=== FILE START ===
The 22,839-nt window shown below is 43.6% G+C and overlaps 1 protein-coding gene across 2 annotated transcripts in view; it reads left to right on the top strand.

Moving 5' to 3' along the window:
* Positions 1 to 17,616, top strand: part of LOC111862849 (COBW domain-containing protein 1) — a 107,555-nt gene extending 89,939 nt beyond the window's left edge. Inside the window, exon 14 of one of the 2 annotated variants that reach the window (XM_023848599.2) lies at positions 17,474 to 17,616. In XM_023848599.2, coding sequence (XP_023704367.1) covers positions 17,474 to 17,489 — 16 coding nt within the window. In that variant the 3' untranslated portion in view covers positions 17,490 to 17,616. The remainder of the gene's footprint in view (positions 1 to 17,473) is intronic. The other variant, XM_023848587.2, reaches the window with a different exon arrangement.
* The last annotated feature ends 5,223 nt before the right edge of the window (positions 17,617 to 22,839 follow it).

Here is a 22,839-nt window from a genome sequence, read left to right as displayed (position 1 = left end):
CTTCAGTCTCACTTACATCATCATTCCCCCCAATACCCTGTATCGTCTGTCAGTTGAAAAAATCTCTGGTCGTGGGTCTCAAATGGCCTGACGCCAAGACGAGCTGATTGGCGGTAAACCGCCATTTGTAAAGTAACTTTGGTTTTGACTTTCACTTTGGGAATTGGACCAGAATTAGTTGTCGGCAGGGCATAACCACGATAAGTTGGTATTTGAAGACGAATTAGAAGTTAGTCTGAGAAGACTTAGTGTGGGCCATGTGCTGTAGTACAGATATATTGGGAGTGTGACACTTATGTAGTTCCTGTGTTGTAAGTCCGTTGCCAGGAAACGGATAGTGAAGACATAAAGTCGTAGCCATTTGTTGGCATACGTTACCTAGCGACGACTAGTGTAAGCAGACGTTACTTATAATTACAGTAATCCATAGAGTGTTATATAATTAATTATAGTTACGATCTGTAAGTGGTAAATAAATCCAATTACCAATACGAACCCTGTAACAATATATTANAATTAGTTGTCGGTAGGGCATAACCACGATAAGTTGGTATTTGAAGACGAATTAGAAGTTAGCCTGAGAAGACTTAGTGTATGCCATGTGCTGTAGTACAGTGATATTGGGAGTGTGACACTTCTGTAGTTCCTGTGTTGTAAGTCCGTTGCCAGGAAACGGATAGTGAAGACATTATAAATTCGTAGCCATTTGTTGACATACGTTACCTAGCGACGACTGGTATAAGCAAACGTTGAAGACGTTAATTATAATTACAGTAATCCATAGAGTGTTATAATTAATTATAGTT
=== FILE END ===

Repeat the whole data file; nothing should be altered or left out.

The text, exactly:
The 22,839-nt window shown below is 43.6% G+C and overlaps 1 protein-coding gene across 2 annotated transcripts in view; it reads left to right on the top strand.

Moving 5' to 3' along the window:
* Positions 1 to 17,616, top strand: part of LOC111862849 (COBW domain-containing protein 1) — a 107,555-nt gene extending 89,939 nt beyond the window's left edge. Inside the window, exon 14 of one of the 2 annotated variants that reach the window (XM_023848599.2) lies at positions 17,474 to 17,616. In XM_023848599.2, coding sequence (XP_023704367.1) covers positions 17,474 to 17,489 — 16 coding nt within the window. In that variant the 3' untranslated portion in view covers positions 17,490 to 17,616. The remainder of the gene's footprint in view (positions 1 to 17,473) is intronic. The other variant, XM_023848587.2, reaches the window with a different exon arrangement.
* The last annotated feature ends 5,223 nt before the right edge of the window (positions 17,617 to 22,839 follow it).

Here is a 22,839-nt window from a genome sequence, read left to right as displayed (position 1 = left end):
CTTCAGTCTCACTTACATCATCATTCCCCCCAATACCCTGTATCGTCTGTCAGTTGAAAAAATCTCTGGTCGTGGGTCTCAAATGGCCTGACGCCAAGACGAGCTGATTGGCGGTAAACCGCCATTTGTAAAGTAACTTTGGTTTTGACTTTCACTTTGGGAATTGGACCAGAATTAGTTGTCGGCAGGGCATAACCACGATAAGTTGGTATTTGAAGACGAATTAGAAGTTAGTCTGAGAAGACTTAGTGTGGGCCATGTGCTGTAGTACAGATATATTGGGAGTGTGACACTTATGTAGTTCCTGTGTTGTAAGTCCGTTGCCAGGAAACGGATAGTGAAGACATAAAGTCGTAGCCATTTGTTGGCATACGTTACCTAGCGACGACTAGTGTAAGCAGACGTTACTTATAATTACAGTAATCCATAGAGTGTTATATAATTAATTATAGTTACGATCTGTAAGTGGTAAATAAATCCAATTACCAATACGAACCCTGTAACAATATATTANAATTAGTTGTCGGTAGGGCATAACCACGATAAGTTGGTATTTGAAGACGAATTAGAAGTTAGCCTGAGAAGACTTAGTGTATGCCATGTGCTGTAGTACAGTGATATTGGGAGTGTGACACTTCTGTAGTTCCTGTGTTGTAAGTCCGTTGCCAGGAAACGGATAGTGAAGACATTATAAATTCGTAGCCATTTGTTGACATACGTTACCTAGCGACGACTGGTATAAGCAAACGTTGAAGACGTTAATTATAATTACAGTAATCCATAGAGTGTTATAATTAATTATAGTT